Economic Impact of Migrants and Remittances

We tend to consider the impact of immigration on our own country. – How do immigrants affect UK unemployment? UK housing? UK labour markets? and GDP (e.g. economic impact of immigration). However, the flip side of the coin, is how does migration affect developing economies? Recently, the World Bank reported that migrants working in developed economies sent a record breaking level of remittances back to the developing world.

  • In 2012, the World Bank estimates that migrant workers sent $406 billion in savings to their families in developing countries. (World Bank blog)
  • The World Bank expect this to reach $534 billion by 2015.
  • Remittances sent to all countries in 2012 (developing and high income) was $534 billion.
  • These remittances were three times greater than aid budgets to the developing world.
  • The figures for remittances underestimate the actual total because they only include money sent through official channels.
  • The World Bank state that banks and transfer unions are taking an unfairly high commission (up to 20%) with the average transfer fee being 9%. Sub Saharan Africa has one of highest costs of sending money to. Reducing commission fees would substantially improve the benefit of remittances.

Remittances and other Transfer Flows to Developing Economies

 remittances

source: World Bank Migration and Development Brief, pdf

Remittances growing faster than overseas development aid ODA. Remittances are less cyclical volatile than FDI (Foreign Direct Investment) and portfolio equity.

Top Recipients of Remittances

  1. India ($70 billion)
  2. China ($66 billion),
  3. Philippines ($24 billion)
  4. Mexico ($24 billion)
  5. Nigeria ($21 billion)

As a percentage of GDP, the top recipients of remittances in 2011 were

  1. Tajikistan (47%),
  2. Liberia (31%),
  3. Kyrgyz Republic (29%),
  4. Lesotho (27%),
  5. Moldova (23%)
  6. Nepal (22%),

Economic Impact of Migration and Remittances

For some countries money sent back in the form of remittances from migrant workers comprise a substantial portion of GDP and their balance of payments. For very poor countries like Tajikistan, remittances make up nearly 50% of GDP so clearly it is very important for increasing GDP and living standards.

This money can be used to reduce relative poverty and fund capital investment. It counts as a credit in the balance of payments current account (net transfers) and so enables a higher standard of living. It can fund capital investment and small business

Remittances are sent to family members, therefore unlike aid it isn’t siphoned off into corruption or mis-directed arms projects. However, remittances may not be sent to the very poorest in developing economies meaning that remittances still leave a gap, which may need to be funded by aid.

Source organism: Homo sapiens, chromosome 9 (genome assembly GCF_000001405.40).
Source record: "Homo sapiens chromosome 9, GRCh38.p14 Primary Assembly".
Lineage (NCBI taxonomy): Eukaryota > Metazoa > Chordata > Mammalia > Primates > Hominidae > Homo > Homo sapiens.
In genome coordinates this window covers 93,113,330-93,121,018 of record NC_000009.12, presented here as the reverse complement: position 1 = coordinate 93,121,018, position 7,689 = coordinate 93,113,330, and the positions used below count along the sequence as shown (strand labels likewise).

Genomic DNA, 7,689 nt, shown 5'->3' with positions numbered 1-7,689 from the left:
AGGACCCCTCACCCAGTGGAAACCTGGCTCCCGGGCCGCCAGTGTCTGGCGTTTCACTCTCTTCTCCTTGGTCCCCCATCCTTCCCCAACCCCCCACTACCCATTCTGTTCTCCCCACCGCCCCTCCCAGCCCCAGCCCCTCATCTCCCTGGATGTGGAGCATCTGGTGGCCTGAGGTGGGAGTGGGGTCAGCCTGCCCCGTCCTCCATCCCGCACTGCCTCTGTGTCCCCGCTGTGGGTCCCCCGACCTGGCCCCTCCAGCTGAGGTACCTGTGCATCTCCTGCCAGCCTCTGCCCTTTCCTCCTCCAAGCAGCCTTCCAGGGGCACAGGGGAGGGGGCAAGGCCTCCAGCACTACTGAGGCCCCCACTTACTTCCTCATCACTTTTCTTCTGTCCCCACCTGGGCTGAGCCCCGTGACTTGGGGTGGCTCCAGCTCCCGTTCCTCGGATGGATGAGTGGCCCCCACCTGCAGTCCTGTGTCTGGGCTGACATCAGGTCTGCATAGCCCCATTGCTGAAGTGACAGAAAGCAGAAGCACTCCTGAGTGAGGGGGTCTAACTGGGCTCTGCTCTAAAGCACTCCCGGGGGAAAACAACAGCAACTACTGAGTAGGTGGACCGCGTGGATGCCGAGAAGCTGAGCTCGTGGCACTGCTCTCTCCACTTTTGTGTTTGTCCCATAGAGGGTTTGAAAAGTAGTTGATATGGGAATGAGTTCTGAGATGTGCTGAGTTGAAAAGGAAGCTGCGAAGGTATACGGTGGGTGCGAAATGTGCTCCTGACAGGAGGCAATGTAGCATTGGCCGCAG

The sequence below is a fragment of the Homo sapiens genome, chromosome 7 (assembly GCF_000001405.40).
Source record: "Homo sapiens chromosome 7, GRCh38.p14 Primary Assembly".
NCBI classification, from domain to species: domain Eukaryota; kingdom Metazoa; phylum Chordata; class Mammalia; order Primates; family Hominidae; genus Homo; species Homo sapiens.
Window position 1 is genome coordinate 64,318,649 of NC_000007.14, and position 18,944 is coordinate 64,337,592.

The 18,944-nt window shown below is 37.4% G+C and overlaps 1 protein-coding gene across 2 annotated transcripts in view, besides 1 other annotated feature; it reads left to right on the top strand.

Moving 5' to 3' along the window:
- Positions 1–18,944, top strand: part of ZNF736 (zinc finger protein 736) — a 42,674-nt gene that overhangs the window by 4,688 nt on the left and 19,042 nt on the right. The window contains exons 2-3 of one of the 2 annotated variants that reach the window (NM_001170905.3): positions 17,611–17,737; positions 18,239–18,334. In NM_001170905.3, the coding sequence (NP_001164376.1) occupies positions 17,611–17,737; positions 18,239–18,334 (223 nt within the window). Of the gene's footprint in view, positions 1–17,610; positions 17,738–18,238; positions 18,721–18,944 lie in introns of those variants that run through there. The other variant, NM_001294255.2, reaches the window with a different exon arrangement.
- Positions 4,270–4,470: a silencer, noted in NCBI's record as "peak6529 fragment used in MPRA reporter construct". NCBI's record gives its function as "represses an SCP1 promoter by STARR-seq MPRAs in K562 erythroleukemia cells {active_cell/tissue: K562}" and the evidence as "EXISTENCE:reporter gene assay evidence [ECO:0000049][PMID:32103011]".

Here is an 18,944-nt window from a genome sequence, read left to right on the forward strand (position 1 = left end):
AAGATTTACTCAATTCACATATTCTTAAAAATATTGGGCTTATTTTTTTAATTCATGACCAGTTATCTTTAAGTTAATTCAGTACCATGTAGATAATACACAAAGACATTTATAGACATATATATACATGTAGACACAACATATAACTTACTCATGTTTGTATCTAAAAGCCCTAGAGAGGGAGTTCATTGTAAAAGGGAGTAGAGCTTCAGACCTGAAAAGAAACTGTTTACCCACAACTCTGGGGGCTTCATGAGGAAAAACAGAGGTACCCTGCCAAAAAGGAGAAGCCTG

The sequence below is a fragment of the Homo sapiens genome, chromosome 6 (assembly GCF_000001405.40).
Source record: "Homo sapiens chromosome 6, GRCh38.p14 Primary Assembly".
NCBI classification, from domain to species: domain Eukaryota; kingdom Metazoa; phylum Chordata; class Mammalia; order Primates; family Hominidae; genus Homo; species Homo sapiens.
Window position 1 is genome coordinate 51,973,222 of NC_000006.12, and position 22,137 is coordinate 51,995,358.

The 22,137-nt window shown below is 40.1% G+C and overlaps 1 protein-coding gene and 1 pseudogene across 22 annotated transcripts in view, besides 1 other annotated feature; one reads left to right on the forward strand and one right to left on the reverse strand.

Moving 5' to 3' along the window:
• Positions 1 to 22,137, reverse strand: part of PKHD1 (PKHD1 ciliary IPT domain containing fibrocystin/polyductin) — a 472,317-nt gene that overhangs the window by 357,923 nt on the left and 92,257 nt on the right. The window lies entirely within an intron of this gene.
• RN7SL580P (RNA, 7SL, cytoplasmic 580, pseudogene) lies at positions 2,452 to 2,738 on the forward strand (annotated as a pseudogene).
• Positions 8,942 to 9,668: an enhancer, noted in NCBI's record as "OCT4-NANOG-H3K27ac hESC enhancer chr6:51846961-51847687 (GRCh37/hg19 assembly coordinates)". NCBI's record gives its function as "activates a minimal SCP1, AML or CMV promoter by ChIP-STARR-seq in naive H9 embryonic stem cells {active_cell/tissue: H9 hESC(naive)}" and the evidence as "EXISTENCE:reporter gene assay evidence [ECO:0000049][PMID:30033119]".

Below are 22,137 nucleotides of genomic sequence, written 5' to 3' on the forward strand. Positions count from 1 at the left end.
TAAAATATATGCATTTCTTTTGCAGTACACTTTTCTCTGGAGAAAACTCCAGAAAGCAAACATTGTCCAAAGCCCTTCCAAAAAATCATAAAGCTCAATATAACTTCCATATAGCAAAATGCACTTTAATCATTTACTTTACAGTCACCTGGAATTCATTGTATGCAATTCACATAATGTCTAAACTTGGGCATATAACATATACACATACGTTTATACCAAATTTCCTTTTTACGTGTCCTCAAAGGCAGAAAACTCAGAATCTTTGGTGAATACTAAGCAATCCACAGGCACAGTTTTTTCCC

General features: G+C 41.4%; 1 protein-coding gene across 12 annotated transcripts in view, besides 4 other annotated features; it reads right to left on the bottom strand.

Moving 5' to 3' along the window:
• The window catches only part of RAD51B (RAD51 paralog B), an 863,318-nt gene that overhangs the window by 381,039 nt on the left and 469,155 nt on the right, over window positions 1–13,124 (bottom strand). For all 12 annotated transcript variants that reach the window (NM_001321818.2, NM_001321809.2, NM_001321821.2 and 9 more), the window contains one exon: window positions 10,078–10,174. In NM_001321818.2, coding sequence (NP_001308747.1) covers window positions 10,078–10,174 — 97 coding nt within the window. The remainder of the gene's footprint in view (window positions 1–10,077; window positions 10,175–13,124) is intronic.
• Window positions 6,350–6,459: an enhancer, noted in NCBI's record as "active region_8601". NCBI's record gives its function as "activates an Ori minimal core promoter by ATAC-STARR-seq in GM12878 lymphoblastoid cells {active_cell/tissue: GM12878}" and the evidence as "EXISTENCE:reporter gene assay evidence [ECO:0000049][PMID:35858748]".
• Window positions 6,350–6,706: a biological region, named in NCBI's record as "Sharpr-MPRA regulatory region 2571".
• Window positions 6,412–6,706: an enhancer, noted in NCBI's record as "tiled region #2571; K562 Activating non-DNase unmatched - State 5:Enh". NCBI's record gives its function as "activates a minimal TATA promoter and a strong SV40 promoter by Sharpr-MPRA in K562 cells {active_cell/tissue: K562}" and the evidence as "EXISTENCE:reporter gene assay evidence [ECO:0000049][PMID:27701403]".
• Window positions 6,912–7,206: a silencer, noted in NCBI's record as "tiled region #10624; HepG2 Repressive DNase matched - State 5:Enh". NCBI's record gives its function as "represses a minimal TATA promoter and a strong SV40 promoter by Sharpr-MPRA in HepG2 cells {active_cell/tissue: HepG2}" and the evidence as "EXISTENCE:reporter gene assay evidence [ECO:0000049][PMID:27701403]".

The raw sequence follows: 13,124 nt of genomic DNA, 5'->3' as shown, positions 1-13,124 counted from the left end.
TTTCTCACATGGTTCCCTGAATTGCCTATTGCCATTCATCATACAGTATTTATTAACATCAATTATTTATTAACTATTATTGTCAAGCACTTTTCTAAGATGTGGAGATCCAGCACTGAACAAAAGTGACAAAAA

One substantial drawback of remittances is that it means developing economies lose their best, most skilled young workers. It can lead to a situation where so many adults have migrated to a richer country, children are being brought up by grandparents (e.g. in Philippines - article at Guardian) This has both an economic and social cost. The economy loses because young workers are not available, society loses out by the displacement effect of young adults not being there. On the other hand, people wouldn’t undertake the upheaval of moving to other countries, if they didn’t think their families would benefit.

Migrants who work in developing economies, such as the US can also develop useful skills, such as English language. The experience of working abroad may give them the skills and confidence to return home and set up a business. However, migrants often take the lowest skilled jobs, and migrants to the gulf states of Saudi Arabia and Kuwait may have more limited opportunities to develop skills such as English. Migrants often face difficult working conditions and expressions of Xenophobia from domestic citizens who resent the migrants.

For the governments of developing economies it is harder to tax remittances income, than it would be to tax labour income. However, if the remittances income is spent, governments could take a cut through VAT. Often tax collection is very low in developing economies anyway.

Overall, the sum of remittances is very substantial and goes some way to reducing global inequality. It could be seen as a positive demonstration of globalisation. The free movement of labour, enables greater opportunities for people in developing economies and also helps developing economies gain important foreign currency revenue. Developed countries benefit from a more elastic supply of labour, enabling greater labour market flexibility.

With this level of  Remittances is aid no longer necessary?

Remittances may still leave important gaps, for example, to regions where it is very difficult for workers to migrate. Some projects may not be funded by remittances because of market failure. However, the level of remittances can be seen as a complement to traditional aid.

In the debate on immigration, the remittances from migrants are rarely considered. If it’s good to give to charity, is it good to encourage migrants who do the job of aid for you? It’s a new argument in the immigration debate.

Perhaps the slogan

‘Trade not aid’, could be changed to

‘Trade, Remittances and effectively targeted Aid can all contribute to improved living standards in developing economies’ not as catchy perhaps.

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